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The Field Guide & The "Seeing Stone"
If the house is a character and the film's key set, then The Field Guide has to be its main prop. Property Master Claire Alary points out that "The Field Guide is the most important prop in the film, because it constantly informs the story and is the reason why all of the chaos in the story begins. Jared finds this book in a chest in the study and he starts looking through it and realizes that it is all about the fantastical world around him, and concurrently begins to realize that it's the source of all the family's problems in the house.” Once Jared opens the book – despite warnings from Thimbletack – the problems only multiply.

Following production designer James Bissell's overall design plan, the art department created The Field Guide, using diaries and journals from the early part of the 20th century as models. They also looked at handwriting samples, and even evolved a font that they used for Arthur Spiderwick's own handwriting.

"The Field Guide is more of a product of Arthur Spiderwick, a man who is a naturalist, who studied the unseen world over the span of about 15 to 20 years and documented the enchanted world around him. He transcribed all of his notes into a book that he had hoped would illuminate this world he knew existed to the world at large. When audiences get a glimpse of The Field Guide, hopefully they will sense the presence of Arthur Spiderwick and the almost two decades he spent working on it,” Alary says.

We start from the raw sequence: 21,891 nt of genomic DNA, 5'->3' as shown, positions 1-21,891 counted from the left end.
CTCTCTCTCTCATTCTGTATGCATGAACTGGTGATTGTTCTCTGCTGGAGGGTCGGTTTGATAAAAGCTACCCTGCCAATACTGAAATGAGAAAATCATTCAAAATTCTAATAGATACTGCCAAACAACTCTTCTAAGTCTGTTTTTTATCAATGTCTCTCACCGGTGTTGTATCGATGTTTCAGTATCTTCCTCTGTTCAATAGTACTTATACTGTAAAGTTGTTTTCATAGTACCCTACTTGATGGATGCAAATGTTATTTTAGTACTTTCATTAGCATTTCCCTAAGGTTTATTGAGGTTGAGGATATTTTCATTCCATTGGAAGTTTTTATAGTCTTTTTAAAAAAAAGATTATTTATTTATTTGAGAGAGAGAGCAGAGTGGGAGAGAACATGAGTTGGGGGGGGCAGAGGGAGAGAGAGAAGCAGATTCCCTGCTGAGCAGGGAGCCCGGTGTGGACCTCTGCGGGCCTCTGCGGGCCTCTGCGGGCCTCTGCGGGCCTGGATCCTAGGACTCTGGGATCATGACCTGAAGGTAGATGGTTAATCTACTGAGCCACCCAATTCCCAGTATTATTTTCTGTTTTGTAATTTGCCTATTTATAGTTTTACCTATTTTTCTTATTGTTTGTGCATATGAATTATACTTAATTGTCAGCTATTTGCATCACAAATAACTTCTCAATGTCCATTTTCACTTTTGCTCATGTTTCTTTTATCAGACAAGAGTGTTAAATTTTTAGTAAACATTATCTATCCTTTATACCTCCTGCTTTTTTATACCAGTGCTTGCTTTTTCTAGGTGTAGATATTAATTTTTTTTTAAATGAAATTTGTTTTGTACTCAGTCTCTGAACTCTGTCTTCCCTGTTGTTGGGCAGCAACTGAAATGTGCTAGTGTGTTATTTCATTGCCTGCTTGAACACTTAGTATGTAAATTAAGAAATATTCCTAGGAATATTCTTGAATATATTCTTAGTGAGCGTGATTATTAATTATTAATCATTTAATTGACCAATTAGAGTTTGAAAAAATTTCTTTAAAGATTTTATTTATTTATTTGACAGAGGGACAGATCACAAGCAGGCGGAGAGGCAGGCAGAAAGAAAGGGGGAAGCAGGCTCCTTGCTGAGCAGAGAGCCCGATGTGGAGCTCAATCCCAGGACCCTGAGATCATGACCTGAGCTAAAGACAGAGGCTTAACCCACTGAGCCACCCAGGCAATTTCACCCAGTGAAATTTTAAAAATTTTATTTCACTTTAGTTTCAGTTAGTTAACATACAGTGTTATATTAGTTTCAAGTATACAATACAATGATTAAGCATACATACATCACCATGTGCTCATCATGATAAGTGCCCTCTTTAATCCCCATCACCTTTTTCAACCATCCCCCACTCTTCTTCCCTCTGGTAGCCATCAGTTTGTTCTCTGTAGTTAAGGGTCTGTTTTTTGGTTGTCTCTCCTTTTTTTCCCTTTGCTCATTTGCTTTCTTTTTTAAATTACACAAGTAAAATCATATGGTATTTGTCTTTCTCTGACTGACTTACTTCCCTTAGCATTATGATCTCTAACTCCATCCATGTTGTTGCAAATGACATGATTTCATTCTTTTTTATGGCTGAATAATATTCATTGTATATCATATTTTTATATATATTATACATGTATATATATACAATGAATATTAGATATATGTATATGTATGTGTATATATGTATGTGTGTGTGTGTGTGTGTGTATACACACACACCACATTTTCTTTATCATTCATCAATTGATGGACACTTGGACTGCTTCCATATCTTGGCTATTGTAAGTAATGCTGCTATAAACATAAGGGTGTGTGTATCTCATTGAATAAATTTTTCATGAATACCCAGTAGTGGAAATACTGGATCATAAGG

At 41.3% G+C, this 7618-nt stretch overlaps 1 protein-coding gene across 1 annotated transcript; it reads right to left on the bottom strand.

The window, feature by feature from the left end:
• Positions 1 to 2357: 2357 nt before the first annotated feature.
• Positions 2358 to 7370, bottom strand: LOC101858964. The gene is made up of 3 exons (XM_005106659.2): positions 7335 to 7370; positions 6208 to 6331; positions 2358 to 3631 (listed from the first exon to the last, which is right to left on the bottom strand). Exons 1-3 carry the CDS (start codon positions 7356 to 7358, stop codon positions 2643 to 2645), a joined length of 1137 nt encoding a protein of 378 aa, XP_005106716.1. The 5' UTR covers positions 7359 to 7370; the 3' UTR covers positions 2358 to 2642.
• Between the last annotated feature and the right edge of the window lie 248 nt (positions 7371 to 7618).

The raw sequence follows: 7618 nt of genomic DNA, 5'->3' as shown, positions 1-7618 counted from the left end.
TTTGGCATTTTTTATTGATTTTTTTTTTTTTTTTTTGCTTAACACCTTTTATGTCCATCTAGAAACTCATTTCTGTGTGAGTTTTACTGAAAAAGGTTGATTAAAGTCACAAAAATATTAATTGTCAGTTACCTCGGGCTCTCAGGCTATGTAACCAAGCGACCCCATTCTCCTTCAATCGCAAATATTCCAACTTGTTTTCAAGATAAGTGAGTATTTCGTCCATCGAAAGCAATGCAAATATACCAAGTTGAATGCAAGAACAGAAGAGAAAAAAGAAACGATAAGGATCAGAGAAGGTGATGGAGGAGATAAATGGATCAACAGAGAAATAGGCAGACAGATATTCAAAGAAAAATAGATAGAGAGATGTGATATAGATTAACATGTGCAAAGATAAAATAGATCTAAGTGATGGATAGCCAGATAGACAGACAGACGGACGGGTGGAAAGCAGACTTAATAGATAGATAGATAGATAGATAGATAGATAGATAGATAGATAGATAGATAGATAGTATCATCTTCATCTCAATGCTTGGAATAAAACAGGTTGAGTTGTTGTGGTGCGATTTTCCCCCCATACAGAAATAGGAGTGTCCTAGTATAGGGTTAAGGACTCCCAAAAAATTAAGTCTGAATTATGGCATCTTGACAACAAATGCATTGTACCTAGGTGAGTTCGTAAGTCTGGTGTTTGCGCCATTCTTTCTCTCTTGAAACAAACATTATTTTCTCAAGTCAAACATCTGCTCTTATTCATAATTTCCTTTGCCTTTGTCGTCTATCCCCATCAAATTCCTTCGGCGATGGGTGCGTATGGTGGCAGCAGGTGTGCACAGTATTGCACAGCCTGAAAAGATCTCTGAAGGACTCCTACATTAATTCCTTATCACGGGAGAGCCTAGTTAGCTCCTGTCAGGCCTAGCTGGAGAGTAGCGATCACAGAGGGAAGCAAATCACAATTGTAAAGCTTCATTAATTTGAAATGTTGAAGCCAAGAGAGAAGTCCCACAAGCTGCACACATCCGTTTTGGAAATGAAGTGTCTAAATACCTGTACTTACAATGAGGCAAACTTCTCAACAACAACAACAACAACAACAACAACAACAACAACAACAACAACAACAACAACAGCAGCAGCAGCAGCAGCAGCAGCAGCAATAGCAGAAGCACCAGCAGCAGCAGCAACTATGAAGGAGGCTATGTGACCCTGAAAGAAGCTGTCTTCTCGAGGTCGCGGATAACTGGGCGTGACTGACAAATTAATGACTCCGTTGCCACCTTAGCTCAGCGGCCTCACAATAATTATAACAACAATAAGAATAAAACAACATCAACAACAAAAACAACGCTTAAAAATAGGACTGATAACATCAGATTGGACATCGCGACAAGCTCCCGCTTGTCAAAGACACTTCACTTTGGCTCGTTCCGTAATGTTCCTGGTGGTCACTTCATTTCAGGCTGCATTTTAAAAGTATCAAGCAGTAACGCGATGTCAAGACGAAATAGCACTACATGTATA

The enchanted realm Arthur Spiderwick uncovers is an unseen world whose creatures are only discernible to the human eye with the help of magical aids. So, the other unique prop in the film is the "seeing stone,” a magical hollow rock that, with the use of various lenses, allows the viewer to see the otherwise invisible, enchanted world. "We've all come across stones on the ground that have little holes in them. And when you look through them, you tend to see things somewhat differently. It's almost magical, and sometimes what you see through them gives you a somewhat different perception of reality,” muses Bissell. "Arthur Spiderwick, who was very mechanically inclined, built a holder for the "seeing stone” and he designed several different lenses that allowed the viewer to see various types of enchanted creatures like sprites and ogres. These special lenses were extraordinary, particularly given the period in which Arthur Spiderwick lived. Meinert Hansen, one of our art department illustrators, helped design them and local craftsmen beautifully executed his concepts.”

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